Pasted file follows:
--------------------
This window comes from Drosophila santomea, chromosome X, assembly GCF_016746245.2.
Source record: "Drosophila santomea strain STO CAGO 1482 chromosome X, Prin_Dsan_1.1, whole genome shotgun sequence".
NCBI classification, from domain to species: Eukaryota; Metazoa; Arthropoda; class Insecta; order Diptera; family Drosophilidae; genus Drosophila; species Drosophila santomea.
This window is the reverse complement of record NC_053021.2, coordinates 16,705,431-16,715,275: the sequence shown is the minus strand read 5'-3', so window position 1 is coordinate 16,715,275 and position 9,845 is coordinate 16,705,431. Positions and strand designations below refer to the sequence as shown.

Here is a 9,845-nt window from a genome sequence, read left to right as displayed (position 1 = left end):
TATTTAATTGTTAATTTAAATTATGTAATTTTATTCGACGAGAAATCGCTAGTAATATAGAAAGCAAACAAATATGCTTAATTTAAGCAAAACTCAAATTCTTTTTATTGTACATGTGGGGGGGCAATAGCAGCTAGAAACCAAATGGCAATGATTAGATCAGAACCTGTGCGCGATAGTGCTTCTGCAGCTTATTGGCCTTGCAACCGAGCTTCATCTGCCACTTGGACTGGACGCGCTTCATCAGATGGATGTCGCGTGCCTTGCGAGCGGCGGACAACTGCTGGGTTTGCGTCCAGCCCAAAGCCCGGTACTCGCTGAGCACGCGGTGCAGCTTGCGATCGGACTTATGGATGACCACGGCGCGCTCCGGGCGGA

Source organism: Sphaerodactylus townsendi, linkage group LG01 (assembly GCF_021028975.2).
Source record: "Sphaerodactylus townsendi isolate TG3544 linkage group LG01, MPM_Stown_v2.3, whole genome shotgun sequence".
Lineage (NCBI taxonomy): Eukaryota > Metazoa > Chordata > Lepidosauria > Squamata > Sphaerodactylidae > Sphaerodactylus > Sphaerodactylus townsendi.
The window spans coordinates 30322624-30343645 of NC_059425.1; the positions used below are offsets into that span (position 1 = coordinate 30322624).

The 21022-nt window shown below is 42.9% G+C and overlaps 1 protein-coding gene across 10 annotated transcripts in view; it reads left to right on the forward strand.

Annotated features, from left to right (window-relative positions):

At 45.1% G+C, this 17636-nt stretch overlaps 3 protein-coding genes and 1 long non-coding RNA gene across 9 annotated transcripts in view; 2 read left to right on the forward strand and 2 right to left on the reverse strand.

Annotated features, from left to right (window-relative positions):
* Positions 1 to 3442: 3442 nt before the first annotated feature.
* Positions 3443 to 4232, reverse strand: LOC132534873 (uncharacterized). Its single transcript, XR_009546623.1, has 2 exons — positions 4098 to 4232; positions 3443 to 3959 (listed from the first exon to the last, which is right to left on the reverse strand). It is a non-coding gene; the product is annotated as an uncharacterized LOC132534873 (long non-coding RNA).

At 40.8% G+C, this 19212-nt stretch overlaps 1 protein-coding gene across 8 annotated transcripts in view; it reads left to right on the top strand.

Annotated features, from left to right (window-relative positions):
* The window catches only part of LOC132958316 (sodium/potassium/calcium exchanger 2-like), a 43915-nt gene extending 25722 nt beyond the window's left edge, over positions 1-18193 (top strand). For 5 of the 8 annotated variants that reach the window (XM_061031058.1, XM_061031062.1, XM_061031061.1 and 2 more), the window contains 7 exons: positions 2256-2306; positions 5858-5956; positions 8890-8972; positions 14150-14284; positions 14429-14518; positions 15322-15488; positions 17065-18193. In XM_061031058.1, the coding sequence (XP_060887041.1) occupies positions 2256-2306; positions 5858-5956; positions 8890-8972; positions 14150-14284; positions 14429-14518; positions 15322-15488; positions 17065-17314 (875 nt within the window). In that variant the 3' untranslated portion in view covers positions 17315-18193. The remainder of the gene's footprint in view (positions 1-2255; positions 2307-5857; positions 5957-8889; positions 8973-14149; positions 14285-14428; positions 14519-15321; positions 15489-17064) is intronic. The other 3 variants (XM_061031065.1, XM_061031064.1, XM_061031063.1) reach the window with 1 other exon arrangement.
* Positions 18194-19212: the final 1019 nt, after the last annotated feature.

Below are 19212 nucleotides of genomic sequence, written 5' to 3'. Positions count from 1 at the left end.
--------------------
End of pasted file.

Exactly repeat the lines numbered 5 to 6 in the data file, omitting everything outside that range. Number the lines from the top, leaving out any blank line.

Here is a 9,845-nt window from a genome sequence, read left to right as displayed (position 1 = left end):
TATTTAATTGTTAATTTAAATTATGTAATTTTATTCGACGAGAAATCGCTAGTAATATAGAAAGCAAACAAATATGCTTAATTTAAGCAAAACTCAAATTCTTTTTATTGTACATGTGGGGGGGCAATAGCAGCTAGAAACCAAATGGCAATGATTAGATCAGAACCTGTGCGCGATAGTGCTTCTGCAGCTTATTGGCCTTGCAACCGAGCTTCATCTGCCACTTGGACTGGACGCGCTTCATCAGATGGATGTCGCGTGCCTTGCGAGCGGCGGACAACTGCTGGGTTTGCGTCCAGCCCAAAGCCCGGTACTCGCTGAGCACGCGGTGCAGCTTGCGATCGGACTTATGGATGACCACGGCGCGCTCCGGGCGGA